NASA Researcher Presents at KU

News

By Nick Mott
Spring 2011

On February 9, Jack Kaye, Associate Director for Research in the Earth Science Division of NASA, delivered a presentation entitled “Space-Based View of a Changing Climate and Its Implications” at the Dole Institute of Politics. On February 10, he presented “NASA Satellite Observations and their Role in the Study of Global Change” to CReSIS faculty, students and staff.

Kaye, trained in Chemistry, said that his division looks at everything from the earth’s core to the stratopause. Such a broad program is interdisciplinary, encompassing everything from geology to oceanography to meteorology to geophysics. “You name it,” he said.

NASA is unique in that the organization focuses on using data from satellites in orbit around earth. “When the satellites go up and start looking down, that’s when my program goes to work,” Kaye said.

He said that satellite data helps to characterize the variability inherent in Earth’s system by looking at the forces that act on it. Kaye’s division looks at forces from without, like the sun, forces from within, like volcanoes, and contributions that humans may make. Human interactions with the planet, such as increasing greenhouse gas concentrations, changing the makeup of the land surface through urbanization, and deforestation, have scientifically tangible effects that have the potential to change the way the system works, he said.

Kaye said the Earth Science Division is also concerned with understanding how different pieces of Earth’s system interact with each other. “This is our planetary home,” he said, “and we really should know what our environment is.”

Ultimately, Kaye said, researchers at his division at NASA seek to develop computer models that quantitatively test scientific understanding of Earth’s system processes. Accurate models, he explained, “will let us retrospectively convince ourselves that we actually understand the way the earth behaves, and that then gives us the confidence to predict into the future.”

For Kaye, the true value of satellite data on global change rests on predictive power. “Collectively, we all make environmentally-informed decisions,” he said. At a rudimentary level, when leaving the house in the morning, one decides whether or not to bring an umbrella on the basis of the probability that it will rain. One decides whether or not to wear a heavy coat and gloves on the basis of the expected temperature. Businesses, individuals and policy-makers, though, make environmentally-informed decisions on a much larger time-scale.

Though dogsleds or plane flights might track a limited area only a few times, satellites cross each pole 60 times a day, thus enabling the creation of a long-term database. Kaye claims that the scientific community ultimately needs an integrated scientific approach composed of satellite data, remote sensing technology, and other useful technologies and research methods.

Kaye finds his work at NASA fascinating because of the unique potential of satellites and the free and equal spread of scientific information throughout the world. For the first time, environmental data is available to developing countries that otherwise lack the infrastructure to collect their own information. “We’re not simply doing science,” he said. ‘We’re providing information to people so that they can try to make better environmental decisions, better policy, and, in real time, protect life, health and property.”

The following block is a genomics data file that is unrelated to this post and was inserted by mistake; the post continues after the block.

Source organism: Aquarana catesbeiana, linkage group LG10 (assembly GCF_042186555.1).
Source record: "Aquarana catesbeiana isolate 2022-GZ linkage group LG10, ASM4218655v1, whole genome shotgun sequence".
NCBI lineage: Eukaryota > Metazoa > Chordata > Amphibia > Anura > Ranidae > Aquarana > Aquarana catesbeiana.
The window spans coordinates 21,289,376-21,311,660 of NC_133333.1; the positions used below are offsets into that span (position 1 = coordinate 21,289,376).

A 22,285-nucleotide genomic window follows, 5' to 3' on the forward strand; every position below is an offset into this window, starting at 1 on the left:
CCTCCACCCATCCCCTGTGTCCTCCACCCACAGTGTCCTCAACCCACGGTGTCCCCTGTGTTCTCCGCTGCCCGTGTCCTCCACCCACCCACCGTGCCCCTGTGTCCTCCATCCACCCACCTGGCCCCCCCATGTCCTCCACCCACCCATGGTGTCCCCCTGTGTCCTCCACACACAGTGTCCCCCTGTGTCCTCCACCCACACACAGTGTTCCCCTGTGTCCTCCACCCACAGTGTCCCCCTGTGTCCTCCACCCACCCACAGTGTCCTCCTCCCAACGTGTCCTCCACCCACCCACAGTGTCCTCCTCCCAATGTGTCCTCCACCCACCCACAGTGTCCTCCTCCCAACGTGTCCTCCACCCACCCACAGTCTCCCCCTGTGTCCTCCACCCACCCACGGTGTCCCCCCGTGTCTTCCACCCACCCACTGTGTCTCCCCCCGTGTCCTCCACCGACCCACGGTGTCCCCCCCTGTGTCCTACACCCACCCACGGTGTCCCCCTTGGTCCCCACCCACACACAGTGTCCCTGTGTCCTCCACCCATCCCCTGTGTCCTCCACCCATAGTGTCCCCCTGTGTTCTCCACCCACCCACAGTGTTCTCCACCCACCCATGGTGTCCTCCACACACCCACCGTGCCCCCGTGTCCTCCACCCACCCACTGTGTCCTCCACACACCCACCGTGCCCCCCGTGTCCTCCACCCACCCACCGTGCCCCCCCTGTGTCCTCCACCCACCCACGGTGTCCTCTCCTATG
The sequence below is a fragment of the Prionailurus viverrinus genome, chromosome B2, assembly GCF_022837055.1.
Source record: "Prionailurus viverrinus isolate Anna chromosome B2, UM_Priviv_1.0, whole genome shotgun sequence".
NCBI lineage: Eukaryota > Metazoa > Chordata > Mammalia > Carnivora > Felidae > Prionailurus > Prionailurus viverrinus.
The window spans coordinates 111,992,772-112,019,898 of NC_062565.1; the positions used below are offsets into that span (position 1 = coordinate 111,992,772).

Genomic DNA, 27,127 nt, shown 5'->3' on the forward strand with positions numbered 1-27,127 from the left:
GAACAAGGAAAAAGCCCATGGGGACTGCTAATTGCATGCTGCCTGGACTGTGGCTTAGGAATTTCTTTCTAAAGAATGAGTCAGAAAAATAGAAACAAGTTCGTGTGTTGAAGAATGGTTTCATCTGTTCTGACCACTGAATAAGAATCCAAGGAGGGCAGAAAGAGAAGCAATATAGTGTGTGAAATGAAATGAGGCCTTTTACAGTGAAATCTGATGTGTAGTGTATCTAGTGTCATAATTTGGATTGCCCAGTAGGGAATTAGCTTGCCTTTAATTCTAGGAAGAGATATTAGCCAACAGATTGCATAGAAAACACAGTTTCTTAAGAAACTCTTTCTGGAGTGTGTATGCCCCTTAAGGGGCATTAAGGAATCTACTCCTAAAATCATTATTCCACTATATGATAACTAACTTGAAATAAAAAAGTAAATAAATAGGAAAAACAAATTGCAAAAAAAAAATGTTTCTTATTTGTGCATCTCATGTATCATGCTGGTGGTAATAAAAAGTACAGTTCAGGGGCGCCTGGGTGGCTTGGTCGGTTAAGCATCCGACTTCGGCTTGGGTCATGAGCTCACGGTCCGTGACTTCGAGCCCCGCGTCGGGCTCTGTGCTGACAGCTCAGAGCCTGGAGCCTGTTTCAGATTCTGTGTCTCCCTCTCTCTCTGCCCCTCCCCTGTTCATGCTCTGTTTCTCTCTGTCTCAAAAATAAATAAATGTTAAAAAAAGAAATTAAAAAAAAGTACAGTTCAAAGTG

This protection is becoming increasingly important. As polar ice melts, Kaye claimed, sea level will rise. Many coastal countries are incredibly sensitive to even minute rises. “Good environmental information will help them think about what they’re going to do, as well as help the nations of the world decide how to take some of these considerations into their environmental policies.”

Kaye, though, identifies one of the primary luxuries of his position as the strictly apolitical, scientific nature of his work. “We’re not a regulatory agency, we’re a not a policy making agency. Our focus is on science.”

David Braaten, Deputy Director of CReSIS, said that both presentations had a fantastic turnout. “Both talks were very informative and well-received.”

Braaten said that the lectures brought attention to the climate change issue and highlighted incredible data sets available through NASA that enable the examination of many geophysical and geochemical aspects of earth system science.

Kaye hopes that his lectures helped the Kansas and CReSIS communities to understand the role of satellites in global observations and the study of global change. “This isn’t just looking after ourselves,” he said. “This is something that can contribute to the welfare of humanity. Environmental information means in principle that people can make better decisions.”

Too often people perceive science as a dry, boring, impersonal endeavor. Kaye thinks that this couldn’t be further from the truth. “It’s a great time because it’s stuff our ancestors could only dream about. What was over the horizon, we didn’t know. What was on the other side of the world, we didn’t know. What’s going to happen a couple days from now, we didn’t know.” Scientists of all disciplines now have access to unparalleled scientific technology and information.

“There’s not a day that goes by that I don’t get excited about this stuff,” Kaye said.